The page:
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Treatment Promising for Single Sided Deafness

  • November 1, 2005
  • Number of views: 2544

Although 8.9 million American households are home to at least one person who is completely deaf in one ear, a recent study shows that a third of them have not sought treatment. This finding raises questions about how many Americans suffering from Single Sided Deafness (SSD) go undiagnosed.

The study further revealed that while one out of every four people knows someone suffering with SSD, the same proportion says that person has not sought treatment.

"Single Sided Deafness is difficult for patients, but there are things we can do to help alleviate the problems associated with SSD," said Richard Chole, MD, chief of otolaryngology at Barnes-Jewish Hospital and Washington University School of Medicine.

To help many of those suffering from SSD, Dr. Chole and his team use a device called BAHA. It''s an implantable bone conduction hearing device that treats people who may not benefit from or even be able to use a hearing aid. That includes people suffering from SSD -- which can result from head trauma, viral infection, or acoustic neuroma tumor surgery -- as well as people with conductive and mixed hearing loss from conditions such as perforation of the middle ear (chronic suppurative otitis media), ear canal infection (otitis externa), and blockage or absence of the ear canal (ear canal atresia).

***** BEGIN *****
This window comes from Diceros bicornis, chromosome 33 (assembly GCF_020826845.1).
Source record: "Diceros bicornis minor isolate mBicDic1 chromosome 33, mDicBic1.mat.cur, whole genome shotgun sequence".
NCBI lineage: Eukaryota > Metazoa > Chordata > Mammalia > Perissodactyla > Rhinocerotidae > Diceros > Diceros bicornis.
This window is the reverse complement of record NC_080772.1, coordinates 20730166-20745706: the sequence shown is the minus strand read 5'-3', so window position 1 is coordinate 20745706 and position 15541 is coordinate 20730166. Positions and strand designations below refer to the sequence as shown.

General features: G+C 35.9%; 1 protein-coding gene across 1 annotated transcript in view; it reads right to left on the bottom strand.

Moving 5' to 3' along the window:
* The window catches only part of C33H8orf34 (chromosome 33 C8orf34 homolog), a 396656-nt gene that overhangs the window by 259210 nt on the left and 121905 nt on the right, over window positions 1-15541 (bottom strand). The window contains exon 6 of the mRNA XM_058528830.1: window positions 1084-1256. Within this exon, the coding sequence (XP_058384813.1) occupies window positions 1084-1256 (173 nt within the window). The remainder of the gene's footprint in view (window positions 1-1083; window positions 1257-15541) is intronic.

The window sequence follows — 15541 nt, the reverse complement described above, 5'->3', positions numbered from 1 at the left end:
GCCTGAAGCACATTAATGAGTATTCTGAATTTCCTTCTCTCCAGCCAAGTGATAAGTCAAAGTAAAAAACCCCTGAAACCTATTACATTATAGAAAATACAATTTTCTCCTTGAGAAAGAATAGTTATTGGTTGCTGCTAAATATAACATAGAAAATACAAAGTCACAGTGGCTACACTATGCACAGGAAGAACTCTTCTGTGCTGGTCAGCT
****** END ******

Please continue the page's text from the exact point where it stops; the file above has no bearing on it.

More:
The BAHA system is implanted during a short outpatient surgical procedure and is worn by approximately 18,000 people worldwide with an excellent success rate.

The BAHA system works through direct bone conduction, using bone as a pathway for sound to travel to a functioning inner ear (cochlea), bypassing the outer and middle ear.

"The procedure takes about 45 minutes in the outpatient operating room and the patient goes home the same day," says Dr. Chole.

In BAHA system treatment, sound is transferred from a removable sound processor via an external abutment connected to a small titanium fixture implanted in the skull bone behind the ear. In this way, the vibrating transducer inside the sound processor is directly connected to the skull of which the inner ear is an integral part. Placing a fixture and an abutment in the skull bone is a minor surgical procedure and is done under general or local anesthesia.

"Very often the device recedes into the hairline and no one can tell the device is even there," says Dr. Chole.

The BAHA system is cleared by the FDA for use in the United States to treat mixed and conductive hearing loss, as well as SSD.

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